4. When A/H1N1’s existence had been firmly established in the United States by May 10, 2009, Wisconsin and Illinois had nearly a third of the country’s cases. Since then Wisconsin has consistently led the nation despite its population of 5,627,967 based on July 2008 estimates versus the larger states – California, Texas, New York, Illinois and even Michigan with July 2008 populations of 36,755,666, 24,326,974, 19,490,297, 12,901,563 and 10,003,422, respectively. By June 12, 2009 when dispersion had set in, Wisconsin and Illinois still accounted for more than a quarter of U.S. cases. Demographically speaking this disproportionate caseload makes little sense. However, when Madison, WI is viewed as the point of origin, the two-State caseload provides incontrovertible evidence of the virus’ inception. When A/H1N1 likely escaped from IMV, it immediately impacted the city’s environs and nearby locales including Illinois (since a sizeable number of Wisconsinites commute to that state each day) before spreading to Mexico (likely transmitted by a U.S. national since Granja Carroll hog farms located in La Gloria where the first case of A/H1N1 is believed to have occurred, is a subsidiary of American-based Smithfield Foods), other parts of the United States and ultimately much of the rest of the world.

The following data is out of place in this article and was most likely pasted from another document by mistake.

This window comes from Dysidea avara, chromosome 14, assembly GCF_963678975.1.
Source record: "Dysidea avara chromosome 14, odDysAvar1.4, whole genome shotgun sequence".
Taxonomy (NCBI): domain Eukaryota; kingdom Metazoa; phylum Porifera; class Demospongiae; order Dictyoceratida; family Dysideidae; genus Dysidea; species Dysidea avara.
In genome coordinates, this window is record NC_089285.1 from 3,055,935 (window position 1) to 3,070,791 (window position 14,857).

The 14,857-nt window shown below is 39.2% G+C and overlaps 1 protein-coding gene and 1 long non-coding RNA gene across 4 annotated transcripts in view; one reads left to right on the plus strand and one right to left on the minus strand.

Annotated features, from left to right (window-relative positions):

Centers For Disease Control (CDC) Bulletins:

5/10/2009: Wisconsin: 357 Cases (14.1% of the national caseload); Illinois: 466 Cases (18.4% of the national caseload)

6/12/2009: Wisconsin: 3008 Cases (16.8% of the national caseload); Illinois: 1983 Cases (11.1% of the national caseload)

5. To date the A/H1N1 2009 pandemic version of swine flu has not been found to be endemic in global pig stocks discounting natural mutation and initial pig to human transmission theories. Furthermore, none of the pig stocks in Wisconsin have tested positive for the novel A/H1N1 strain that currently afflicts the world.

6. Statements and actions point to prior knowledge. As early as April 25, 2009 when the new A/H1N1 strain was officially detected in only 3 states (11 cases), a top CDC official, Dr. Anne Schuchat stated, “We do not think we can contain the spread of this virus.” By April 28, 2009 Vice President Joseph Biden ruled out quarantining Mexico citing limited benefits since “the swine flu virus [had] already penetrated many states” (64 cases in 5 states). An immediate quarantine when news of the A/H1N1 outbreak in Mexico surfaced on April 23, 2009 likely was not implemented because the CDC and top U.S. government officials had already been alerted about the accidental escape from IMV and consequent unconfirmed and unreported infections. A quarantine made little sense since cases were rapidly evolving in the United States and because such a step would likely have drawn suspicion when such cases were subsequently confirmed and reported.